Mrs. de Spain

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Mrs. de Spain
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De Spain, Mrs.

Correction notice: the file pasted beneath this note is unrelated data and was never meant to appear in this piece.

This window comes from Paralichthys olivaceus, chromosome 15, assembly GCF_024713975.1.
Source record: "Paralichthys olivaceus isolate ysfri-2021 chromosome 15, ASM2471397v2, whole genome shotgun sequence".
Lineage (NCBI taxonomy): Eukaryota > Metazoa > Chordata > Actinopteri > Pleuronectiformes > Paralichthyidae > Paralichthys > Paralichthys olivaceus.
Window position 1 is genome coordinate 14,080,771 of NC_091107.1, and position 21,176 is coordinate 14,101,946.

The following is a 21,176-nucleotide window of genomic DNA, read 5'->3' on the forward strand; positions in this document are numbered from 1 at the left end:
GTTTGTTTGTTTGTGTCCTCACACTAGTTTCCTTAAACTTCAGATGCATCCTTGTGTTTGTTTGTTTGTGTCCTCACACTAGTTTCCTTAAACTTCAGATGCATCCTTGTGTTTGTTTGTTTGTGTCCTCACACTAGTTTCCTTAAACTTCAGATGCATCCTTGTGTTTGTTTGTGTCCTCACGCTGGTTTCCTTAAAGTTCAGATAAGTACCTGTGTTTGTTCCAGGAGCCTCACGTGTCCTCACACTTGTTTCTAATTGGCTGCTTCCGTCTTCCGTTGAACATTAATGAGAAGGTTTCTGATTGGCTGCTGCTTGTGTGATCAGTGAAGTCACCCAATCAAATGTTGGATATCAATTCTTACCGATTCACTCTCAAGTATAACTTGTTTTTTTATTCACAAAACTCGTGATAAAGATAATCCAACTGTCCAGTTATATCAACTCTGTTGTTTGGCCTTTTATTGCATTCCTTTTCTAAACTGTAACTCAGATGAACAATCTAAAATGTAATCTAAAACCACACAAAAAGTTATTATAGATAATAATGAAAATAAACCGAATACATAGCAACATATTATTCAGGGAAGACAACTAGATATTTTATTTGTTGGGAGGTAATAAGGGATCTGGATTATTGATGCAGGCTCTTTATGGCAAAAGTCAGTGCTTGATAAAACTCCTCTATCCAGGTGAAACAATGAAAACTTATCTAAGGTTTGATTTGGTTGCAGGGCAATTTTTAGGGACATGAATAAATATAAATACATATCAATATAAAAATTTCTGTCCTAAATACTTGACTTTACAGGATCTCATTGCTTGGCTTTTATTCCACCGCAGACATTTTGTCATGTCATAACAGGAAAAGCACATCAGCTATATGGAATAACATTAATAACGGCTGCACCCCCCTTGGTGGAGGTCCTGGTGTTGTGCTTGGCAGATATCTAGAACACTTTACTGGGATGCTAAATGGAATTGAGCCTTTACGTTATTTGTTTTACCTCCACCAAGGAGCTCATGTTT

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The wife of Major de Spain is mentioned in "A Bear Hunt," when Ratliff wonders if she already owns a sewing machine - or may have given it to "one of her married daughters" (63). These daughters are never mentioned again, but Mrs. de Spain herself appears briefly but vividly in "Barn Burning" when Ab Snopes tracks manure onto the expensive "blond rug" inside the front door of her mansion (12). To Ab's son Sarty she is "a lady," though the narrator's description also depicts her as a housewife: she wears "an apron" over her "gown with lace at the throat," and though the De Spains have black servants, the fact that she is "wiping cake or biscuit dough from her hands" means she knows her own way to the kitchen (11-12). There is nothing arrogant about the way, despite her "incredulous amazement" at finding Ab in her front hall, she asks him to "please go away" (12). How much she has to do with her husband's determination to punish Ab for his act is never revealed in the story, though when Ratliff retells it in The Hamlet he "reckons" she and her indignation stand "behind" Major de Spain's treatment of Ab (17). The Negro servant who opened the door in the short story calls her "Miss Lula" (11). Ratliff calls her "Miz de Spain" (16).